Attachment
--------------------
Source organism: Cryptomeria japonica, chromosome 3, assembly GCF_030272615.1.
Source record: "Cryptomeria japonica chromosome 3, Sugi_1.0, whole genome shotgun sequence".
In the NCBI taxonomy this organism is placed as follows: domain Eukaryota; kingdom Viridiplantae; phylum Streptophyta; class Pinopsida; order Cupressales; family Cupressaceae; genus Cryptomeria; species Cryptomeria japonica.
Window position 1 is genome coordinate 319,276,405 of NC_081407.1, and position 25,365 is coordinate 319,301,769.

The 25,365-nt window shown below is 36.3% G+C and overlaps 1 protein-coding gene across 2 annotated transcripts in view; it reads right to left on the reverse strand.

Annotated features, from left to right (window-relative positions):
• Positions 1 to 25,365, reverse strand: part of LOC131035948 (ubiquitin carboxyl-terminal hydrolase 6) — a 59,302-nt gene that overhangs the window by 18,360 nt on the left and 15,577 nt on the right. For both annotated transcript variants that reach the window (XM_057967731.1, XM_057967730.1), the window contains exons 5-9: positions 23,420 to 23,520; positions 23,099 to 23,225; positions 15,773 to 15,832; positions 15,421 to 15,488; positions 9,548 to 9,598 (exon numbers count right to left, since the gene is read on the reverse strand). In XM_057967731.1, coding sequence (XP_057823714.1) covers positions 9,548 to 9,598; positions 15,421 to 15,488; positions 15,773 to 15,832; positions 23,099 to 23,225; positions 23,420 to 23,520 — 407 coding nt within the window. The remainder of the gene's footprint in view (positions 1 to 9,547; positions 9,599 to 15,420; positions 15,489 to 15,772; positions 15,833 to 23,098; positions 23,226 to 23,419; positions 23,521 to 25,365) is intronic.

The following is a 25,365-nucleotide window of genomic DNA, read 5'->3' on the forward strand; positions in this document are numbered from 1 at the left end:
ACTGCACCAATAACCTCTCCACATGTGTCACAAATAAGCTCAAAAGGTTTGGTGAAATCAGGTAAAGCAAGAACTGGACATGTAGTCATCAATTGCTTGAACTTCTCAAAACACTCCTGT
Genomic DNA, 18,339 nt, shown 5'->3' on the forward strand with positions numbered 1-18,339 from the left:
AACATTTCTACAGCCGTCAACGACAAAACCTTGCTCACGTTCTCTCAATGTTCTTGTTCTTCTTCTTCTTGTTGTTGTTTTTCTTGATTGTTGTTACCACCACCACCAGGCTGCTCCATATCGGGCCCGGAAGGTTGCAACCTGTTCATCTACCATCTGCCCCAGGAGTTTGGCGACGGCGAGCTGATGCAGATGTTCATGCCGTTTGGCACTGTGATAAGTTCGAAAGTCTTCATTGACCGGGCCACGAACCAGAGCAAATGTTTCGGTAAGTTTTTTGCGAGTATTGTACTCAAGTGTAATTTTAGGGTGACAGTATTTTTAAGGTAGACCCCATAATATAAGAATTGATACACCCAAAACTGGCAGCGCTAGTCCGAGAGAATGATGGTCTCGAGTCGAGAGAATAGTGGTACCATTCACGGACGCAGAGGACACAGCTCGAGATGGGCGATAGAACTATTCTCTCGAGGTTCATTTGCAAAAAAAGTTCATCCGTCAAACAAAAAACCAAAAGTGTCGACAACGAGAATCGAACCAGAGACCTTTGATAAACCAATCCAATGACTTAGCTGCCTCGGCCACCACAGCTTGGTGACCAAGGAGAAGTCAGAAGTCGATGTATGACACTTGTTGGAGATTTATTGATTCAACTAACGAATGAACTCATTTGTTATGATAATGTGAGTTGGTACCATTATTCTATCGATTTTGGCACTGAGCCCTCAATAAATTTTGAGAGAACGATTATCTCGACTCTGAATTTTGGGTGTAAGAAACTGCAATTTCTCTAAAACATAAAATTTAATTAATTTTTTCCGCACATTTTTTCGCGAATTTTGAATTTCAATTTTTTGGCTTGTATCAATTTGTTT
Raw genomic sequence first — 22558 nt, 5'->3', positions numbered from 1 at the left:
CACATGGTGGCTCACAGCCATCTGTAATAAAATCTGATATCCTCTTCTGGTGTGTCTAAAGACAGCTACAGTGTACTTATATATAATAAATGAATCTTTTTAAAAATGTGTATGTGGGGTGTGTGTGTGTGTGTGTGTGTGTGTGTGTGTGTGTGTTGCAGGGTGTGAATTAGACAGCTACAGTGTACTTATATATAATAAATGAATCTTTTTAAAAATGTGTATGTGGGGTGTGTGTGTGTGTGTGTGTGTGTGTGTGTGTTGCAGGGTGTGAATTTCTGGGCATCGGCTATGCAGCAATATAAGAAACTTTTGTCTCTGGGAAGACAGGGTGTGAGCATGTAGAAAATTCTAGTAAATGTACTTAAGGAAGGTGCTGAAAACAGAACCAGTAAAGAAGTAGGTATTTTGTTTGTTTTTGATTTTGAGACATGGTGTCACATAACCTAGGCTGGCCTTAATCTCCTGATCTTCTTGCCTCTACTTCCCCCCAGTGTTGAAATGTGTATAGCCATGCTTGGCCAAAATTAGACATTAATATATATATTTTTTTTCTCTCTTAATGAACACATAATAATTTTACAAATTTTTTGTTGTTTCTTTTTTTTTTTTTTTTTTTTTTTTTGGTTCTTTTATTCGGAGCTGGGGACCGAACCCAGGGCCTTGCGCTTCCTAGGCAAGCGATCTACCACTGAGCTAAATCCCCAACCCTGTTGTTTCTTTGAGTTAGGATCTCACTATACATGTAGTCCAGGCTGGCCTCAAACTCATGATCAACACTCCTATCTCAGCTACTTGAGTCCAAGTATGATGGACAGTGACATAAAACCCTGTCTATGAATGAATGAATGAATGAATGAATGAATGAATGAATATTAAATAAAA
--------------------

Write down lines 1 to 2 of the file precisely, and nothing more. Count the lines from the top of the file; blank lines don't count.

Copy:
Source organism: Cryptomeria japonica, chromosome 3, assembly GCF_030272615.1.
Source record: "Cryptomeria japonica chromosome 3, Sugi_1.0, whole genome shotgun sequence".